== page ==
Trying to bring a toy or game to the big screen in an interesting way is not an easy feat, but films like "The Lego Movie" have proven that it is possible. Unfortunately, "Playmobil: The Movie" isn't up to the challenge, and it bombed at the box office. As far as children's movies go, it starts rough with the sudden death of the parents of Charlie (Gabriel Bateman) and Marla (Anya Taylor-Joy). A few years later, Marla is crumbling under the responsibilities of taking care of Charlie, who runs away. Tracking him with her cellphone, she finds him sneaking into a Playmobil display at a toy fair that's about to open. Inexplicably, they're both sucked into the display, becoming Playmobil figures themselves.

When Charlie is kidnapped by Emperor Maximus (Adam Lambert), Marla teams up with a ragtag team, including secret agent Rex Dasher (Daniel Radcliffe) and food truck driver Del (Jim Gaffigan). 

The movie sets up rules for how this new world works, then proceeds to ignore them. Radcliffe voices Rex nicely, giving him a sultry James Bond-esque charm. Still, his performance alone can't save this mess of a movie.

16. Escape from Pretoria

Based on the life of anti-apartheid activist and former political prisoner Tim Jenkin, "Escape from Pretoria" is the true story of his escape from prison in 1979. The movie picks up as Jenkin (Daniel Radcliffe) is sentenced to twelve years in prison with another activist named Stephen Lee (Daniel Webber) after setting off a leaflet bomb in Cape Town. As soon as they're in, they're looking for a way out. Jenkin plans to carve keys for the different doors barring them from freedom out of wood stolen from the prison's woodshop. Tensions run high as they're brutally bullied by prison guards for their anti-apartheid views.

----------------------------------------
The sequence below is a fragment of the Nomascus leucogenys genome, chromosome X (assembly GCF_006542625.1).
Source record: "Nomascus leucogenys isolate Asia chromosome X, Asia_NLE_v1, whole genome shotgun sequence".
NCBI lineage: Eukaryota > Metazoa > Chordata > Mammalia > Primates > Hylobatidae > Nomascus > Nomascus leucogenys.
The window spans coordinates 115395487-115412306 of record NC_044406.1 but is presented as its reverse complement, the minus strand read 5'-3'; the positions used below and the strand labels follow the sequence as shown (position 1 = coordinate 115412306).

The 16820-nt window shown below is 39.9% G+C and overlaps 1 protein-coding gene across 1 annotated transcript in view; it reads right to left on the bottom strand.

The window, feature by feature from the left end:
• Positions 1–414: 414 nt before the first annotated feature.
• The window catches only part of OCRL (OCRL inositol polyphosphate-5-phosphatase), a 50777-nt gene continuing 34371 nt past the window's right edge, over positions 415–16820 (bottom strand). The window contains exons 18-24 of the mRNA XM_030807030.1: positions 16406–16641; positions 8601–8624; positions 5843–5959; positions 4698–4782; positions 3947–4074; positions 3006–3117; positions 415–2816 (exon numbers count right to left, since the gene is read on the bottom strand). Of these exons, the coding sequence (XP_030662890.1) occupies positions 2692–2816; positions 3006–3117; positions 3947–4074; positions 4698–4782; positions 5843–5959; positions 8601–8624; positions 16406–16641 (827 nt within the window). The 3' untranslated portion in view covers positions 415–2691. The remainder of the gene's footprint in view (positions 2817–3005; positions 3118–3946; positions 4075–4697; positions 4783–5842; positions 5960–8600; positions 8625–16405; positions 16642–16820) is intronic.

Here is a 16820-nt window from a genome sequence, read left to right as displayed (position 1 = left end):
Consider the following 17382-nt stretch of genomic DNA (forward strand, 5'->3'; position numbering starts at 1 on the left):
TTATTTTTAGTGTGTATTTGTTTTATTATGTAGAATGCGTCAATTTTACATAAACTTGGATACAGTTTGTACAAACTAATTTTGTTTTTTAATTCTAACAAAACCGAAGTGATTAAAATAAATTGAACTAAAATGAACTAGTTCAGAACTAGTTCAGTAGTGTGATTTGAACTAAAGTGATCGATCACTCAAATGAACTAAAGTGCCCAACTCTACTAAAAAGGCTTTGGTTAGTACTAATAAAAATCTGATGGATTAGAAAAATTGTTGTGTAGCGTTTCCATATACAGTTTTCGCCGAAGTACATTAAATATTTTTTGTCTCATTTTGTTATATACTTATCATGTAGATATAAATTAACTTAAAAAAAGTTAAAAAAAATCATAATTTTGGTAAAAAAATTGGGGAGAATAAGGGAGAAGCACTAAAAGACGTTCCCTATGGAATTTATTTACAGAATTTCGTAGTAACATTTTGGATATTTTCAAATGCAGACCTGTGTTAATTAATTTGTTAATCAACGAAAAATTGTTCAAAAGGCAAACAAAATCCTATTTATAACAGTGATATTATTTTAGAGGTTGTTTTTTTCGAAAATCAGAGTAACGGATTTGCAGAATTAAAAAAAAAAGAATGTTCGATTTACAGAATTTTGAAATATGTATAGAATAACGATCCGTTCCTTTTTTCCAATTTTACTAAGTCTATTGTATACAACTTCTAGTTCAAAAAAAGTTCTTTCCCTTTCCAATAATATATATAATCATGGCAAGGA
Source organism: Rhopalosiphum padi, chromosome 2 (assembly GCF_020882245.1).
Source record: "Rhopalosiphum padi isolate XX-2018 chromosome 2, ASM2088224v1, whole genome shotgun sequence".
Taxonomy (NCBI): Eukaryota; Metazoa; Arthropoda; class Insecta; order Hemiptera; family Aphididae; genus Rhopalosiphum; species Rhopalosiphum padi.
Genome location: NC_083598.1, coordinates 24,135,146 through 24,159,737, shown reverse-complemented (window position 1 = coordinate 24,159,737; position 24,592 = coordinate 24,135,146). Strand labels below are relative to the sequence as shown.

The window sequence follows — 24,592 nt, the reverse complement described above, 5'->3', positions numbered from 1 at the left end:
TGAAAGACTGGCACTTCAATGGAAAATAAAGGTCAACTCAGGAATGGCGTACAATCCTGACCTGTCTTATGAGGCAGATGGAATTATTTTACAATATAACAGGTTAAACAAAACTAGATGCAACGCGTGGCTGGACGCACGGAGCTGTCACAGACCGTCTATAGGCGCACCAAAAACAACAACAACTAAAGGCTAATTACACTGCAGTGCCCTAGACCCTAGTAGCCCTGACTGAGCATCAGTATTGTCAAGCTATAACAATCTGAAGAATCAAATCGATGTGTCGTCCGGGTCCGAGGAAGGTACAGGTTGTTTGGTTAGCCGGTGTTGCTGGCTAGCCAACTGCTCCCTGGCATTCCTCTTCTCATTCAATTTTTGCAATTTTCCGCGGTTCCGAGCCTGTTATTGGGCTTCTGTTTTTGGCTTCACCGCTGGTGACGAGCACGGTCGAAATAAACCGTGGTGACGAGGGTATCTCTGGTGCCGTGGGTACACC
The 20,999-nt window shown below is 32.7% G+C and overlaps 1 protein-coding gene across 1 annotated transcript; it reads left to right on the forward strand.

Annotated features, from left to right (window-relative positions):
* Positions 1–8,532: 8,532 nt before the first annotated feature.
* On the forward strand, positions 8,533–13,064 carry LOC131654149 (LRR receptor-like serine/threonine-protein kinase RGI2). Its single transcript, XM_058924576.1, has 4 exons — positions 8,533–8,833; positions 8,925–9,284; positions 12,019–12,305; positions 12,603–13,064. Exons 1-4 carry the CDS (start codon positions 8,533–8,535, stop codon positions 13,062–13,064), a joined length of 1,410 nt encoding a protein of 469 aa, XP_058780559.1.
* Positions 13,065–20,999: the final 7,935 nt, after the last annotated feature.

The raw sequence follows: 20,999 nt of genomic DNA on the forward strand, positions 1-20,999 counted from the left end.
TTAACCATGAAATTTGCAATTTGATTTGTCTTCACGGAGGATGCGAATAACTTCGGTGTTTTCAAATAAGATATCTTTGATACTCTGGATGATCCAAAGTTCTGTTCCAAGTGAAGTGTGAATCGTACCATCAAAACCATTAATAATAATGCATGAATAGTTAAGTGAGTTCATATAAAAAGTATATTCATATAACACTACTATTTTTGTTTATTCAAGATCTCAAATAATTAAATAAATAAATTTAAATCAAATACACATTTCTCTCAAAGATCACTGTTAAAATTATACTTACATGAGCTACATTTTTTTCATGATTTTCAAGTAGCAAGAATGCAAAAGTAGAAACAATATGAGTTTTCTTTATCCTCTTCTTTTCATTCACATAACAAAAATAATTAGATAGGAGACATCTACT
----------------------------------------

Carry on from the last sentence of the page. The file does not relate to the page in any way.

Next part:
"Escape from Pretoria" is more concerned with being a good prison-break movie than with Jenkin's real-life backstory and political and historical accuracy. At times, it plays fast and loose with facts. To be fair, it does it well, but considering the subject matter, it's a missed opportunity. Radcliffe makes do with the clumsy exposition and dialogue to deliver a haunted portrayal of Jenkin but misses the mark with a bad South African accent.

15. Victor Frankenstein

The question of whether the world needed another interpretation of Mary Shelley's novel "Frankenstein" is up for debate, but it might not have been a question that the creators of 2015's "Victor Frankenstein" even paused to ponder. Mashing together elements from the original novel and countless cinematic adaptations (and mixing some new stuff in as well), "Victor Frankenstein" is a surprisingly boring yet chaotic movie.